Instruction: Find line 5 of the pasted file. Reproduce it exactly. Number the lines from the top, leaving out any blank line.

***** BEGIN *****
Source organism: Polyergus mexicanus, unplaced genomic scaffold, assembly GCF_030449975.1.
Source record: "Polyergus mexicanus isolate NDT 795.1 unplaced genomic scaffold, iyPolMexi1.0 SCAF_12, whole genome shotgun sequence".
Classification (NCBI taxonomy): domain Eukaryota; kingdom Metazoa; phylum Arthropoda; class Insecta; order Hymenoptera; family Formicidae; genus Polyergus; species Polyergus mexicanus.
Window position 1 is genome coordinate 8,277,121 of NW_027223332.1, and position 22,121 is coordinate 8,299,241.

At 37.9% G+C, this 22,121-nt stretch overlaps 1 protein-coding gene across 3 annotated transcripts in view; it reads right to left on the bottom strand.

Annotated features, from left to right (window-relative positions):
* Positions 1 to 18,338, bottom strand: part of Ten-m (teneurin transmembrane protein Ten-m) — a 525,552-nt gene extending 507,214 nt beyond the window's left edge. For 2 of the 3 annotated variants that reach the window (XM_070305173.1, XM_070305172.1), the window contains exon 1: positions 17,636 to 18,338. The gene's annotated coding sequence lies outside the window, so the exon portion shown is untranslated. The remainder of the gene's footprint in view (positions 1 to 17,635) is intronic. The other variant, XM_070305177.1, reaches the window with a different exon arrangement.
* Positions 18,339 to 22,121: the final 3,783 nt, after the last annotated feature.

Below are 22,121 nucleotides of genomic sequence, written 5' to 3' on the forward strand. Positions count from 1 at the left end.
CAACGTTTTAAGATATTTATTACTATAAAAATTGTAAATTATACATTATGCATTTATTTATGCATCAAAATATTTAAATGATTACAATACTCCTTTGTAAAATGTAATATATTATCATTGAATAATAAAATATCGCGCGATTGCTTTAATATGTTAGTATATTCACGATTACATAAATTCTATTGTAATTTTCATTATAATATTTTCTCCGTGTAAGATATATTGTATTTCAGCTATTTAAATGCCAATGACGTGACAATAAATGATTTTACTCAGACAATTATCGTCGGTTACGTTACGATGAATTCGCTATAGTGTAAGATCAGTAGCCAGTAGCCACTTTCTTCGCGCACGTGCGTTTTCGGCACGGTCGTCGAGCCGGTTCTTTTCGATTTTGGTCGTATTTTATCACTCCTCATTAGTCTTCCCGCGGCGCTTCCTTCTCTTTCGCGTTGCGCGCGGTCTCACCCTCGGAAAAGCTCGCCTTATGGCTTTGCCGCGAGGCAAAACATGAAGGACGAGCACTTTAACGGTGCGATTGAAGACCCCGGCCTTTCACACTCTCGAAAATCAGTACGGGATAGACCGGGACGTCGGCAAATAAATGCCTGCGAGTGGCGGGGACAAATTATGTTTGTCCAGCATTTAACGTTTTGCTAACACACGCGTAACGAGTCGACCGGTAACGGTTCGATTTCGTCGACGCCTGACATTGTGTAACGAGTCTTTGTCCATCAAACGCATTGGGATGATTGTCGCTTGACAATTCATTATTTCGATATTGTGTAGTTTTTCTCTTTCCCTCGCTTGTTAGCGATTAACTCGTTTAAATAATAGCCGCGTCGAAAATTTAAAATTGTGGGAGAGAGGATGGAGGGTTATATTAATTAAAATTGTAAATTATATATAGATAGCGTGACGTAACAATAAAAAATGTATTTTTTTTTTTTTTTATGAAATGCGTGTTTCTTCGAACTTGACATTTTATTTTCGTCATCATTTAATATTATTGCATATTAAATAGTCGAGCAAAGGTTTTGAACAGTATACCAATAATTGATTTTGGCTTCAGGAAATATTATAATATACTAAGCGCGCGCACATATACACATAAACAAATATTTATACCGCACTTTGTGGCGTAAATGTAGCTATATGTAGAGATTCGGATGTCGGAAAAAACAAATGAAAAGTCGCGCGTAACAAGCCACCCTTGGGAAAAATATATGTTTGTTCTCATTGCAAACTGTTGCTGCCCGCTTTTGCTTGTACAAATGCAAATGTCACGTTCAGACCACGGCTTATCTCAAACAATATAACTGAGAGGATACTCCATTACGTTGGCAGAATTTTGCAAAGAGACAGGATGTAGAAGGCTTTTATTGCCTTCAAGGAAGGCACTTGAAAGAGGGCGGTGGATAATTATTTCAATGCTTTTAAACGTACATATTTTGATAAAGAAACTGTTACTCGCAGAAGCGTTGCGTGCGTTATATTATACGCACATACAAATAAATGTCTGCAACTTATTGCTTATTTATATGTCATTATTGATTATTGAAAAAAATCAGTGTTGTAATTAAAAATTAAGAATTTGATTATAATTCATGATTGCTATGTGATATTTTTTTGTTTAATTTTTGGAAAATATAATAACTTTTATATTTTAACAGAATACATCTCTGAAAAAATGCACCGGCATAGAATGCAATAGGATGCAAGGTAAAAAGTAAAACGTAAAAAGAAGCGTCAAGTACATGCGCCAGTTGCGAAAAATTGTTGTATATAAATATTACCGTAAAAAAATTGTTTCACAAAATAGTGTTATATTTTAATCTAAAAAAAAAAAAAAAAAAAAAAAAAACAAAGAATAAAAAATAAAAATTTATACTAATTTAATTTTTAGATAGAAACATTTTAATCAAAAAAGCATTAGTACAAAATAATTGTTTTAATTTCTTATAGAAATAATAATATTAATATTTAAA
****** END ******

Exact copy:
At 37.9% G+C, this 22,121-nt stretch overlaps 1 protein-coding gene across 3 annotated transcripts in view; it reads right to left on the bottom strand.